CHICAGO The EventCamp National Conference took place at Chicago's Catalyst Ranch from Friday through Sunday. With an opening night cocktail party followed by two days of educational sessions, the conference let planners explore the ways technology and other new engagement tools are adding value to events—and have potential to add even more. A main theme was that while existing social media help broaden an event's reach, future developments should focus on making events more valuable to live attendees, virtual participants, and sponsors.
Paul Salinger, vice president of marketing at Oracle, led a general session on “Social Casting,” or the integration of social media and live events. Using Oracle's 40,000-guest OpenWorld conference as an example, Salinger said that actions such as as live-streaming the conference's keynote speeches onto Oracle's Web site and allowing followers to tweet questions have become basic ways to engage remote attendees.
Future measures to engage virtual OpenWorld guests, Salinger said, may include creating a video wall that showcases photos and bios of each remote participant, and assigning staff to assist the virtual guests. “But what more can we do?” he asked the audience, who then broke into groups to discuss their own ideas on the topic.
Suggestions included creating hybrid-event concierge positions within companies or providing virtual event attendees with exclusive offers. “It's rare to meet all the senior-level people you want to at a 4,000-guest event,” one guest pointed out. “So a perk for virtual attendees may be to have exclusive one-on-one meet-and-greets online with certain executives.”
Other suggestions included hosting contests for virtual attendees before an event, in which winners would get a sponsored hybrid-event-viewing party in their local cities. “So if 10 people in Romania want to watch, they can follow the event's content and also get in some networking,” Salinger said.
Appropriately, Salinger's session was live-streamed via the EventCamp Web site, and remote followers could tweet suggestions. A staffer with a laptop and a microphone read some of the Twitter feedback to the crowd at Catalyst Ranch.
In the conference's closing session, dubbed “Event Immersion: Where Do We Go From Here?” Oklahoma-based technology speaker Scott Klososky addressed the ways in which future event technologies can add value for sponsors. Via Skype, Klososky suggested that technology should be capable of evaluating event attendees based on their titles and places of business, and that virtual alerts should be sent to sponsors when a particular guest enters an event.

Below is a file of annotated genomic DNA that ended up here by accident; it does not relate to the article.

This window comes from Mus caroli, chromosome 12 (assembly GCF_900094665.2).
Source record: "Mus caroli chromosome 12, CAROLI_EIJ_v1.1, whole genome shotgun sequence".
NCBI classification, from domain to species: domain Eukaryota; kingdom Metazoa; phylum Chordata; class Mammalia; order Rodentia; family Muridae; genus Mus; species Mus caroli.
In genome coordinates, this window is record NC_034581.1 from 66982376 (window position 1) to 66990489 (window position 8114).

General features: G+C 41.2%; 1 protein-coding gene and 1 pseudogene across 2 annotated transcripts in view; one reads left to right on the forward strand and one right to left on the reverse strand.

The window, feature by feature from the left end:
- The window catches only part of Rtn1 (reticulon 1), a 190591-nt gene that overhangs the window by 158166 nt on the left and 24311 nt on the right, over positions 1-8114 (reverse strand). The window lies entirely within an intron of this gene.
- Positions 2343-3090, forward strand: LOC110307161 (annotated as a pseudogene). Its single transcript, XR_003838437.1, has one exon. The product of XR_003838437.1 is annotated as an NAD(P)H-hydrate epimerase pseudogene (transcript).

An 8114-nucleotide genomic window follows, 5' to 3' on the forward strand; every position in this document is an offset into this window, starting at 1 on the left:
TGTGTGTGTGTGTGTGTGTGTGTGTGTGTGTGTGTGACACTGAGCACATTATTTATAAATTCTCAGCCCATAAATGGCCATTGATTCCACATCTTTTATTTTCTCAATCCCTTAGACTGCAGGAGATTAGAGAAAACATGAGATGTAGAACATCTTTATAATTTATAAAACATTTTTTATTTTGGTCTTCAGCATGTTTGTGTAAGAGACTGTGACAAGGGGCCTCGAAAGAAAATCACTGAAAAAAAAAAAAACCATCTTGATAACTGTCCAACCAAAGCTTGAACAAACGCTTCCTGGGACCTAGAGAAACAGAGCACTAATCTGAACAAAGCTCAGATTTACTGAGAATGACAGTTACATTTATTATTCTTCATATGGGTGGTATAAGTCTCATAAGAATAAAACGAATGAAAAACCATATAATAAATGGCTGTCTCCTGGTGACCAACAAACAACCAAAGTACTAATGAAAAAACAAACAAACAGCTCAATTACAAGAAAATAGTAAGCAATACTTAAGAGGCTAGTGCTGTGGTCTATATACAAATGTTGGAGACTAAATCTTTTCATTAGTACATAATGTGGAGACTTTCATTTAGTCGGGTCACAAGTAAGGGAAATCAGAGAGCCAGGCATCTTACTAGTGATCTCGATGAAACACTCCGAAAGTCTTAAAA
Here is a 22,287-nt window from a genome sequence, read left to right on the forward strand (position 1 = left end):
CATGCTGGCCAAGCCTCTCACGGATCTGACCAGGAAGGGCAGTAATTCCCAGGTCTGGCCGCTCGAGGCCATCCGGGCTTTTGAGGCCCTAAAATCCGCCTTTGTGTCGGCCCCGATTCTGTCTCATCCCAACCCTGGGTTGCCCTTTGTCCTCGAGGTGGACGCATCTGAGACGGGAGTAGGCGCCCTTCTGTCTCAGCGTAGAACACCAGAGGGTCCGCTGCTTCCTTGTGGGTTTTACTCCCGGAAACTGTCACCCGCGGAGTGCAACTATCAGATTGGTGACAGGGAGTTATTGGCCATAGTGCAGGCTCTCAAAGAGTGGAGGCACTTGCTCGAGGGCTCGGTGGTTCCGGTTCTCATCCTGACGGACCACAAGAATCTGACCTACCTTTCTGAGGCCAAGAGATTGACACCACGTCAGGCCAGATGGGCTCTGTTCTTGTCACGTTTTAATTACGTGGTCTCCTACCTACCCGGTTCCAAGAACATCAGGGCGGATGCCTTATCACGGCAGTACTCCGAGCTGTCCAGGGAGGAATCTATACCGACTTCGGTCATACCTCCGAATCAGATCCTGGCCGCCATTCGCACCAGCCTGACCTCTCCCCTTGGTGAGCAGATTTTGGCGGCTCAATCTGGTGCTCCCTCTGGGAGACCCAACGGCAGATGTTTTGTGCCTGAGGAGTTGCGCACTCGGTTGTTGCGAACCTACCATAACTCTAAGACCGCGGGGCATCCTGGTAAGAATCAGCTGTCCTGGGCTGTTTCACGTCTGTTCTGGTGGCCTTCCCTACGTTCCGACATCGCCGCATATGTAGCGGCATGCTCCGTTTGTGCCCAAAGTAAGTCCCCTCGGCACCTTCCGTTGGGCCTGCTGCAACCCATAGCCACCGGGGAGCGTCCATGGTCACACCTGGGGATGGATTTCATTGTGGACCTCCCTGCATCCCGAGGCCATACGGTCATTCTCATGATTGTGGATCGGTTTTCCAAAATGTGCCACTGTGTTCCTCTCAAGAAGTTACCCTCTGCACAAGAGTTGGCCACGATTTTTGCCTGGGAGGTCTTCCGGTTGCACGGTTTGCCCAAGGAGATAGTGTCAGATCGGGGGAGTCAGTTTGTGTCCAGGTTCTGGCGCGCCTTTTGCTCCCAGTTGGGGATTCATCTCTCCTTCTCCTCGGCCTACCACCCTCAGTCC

For example, the standard trade show model of having a company sponsor a booth and assuring the sponsor that all trade show attendees will pass by that booth “is crude,” Klososky said. He said there should be technology that alerts a sponsor when a particularly influential attendee, or a rep from a company of interest, passes by.
Klososky also suggested that event attendees should get alerts to keep them apprised about a particular subject. “Some meetings have three sessions going on at the same time, and it's impossible for one guest to get to them all,” he pointed out. In Klososky's proposed technology, systems would alert attendees when specific topics of interest came up in sessions, and send any materials—such as Word documents or PowerPoint presentations—to the device of the attendee's choosing.
“I'm very sure that we're going to get to the world I'm painting,” said Klososky. “Four years ago I mentioned Twitter in a presentation, and the audience looked at me like I was crazy.”
Correction: The original version of this article incorrectly reported that Oracle's OpenWorld conference has 4,000 attendees. In fact, the conference draws 40,000.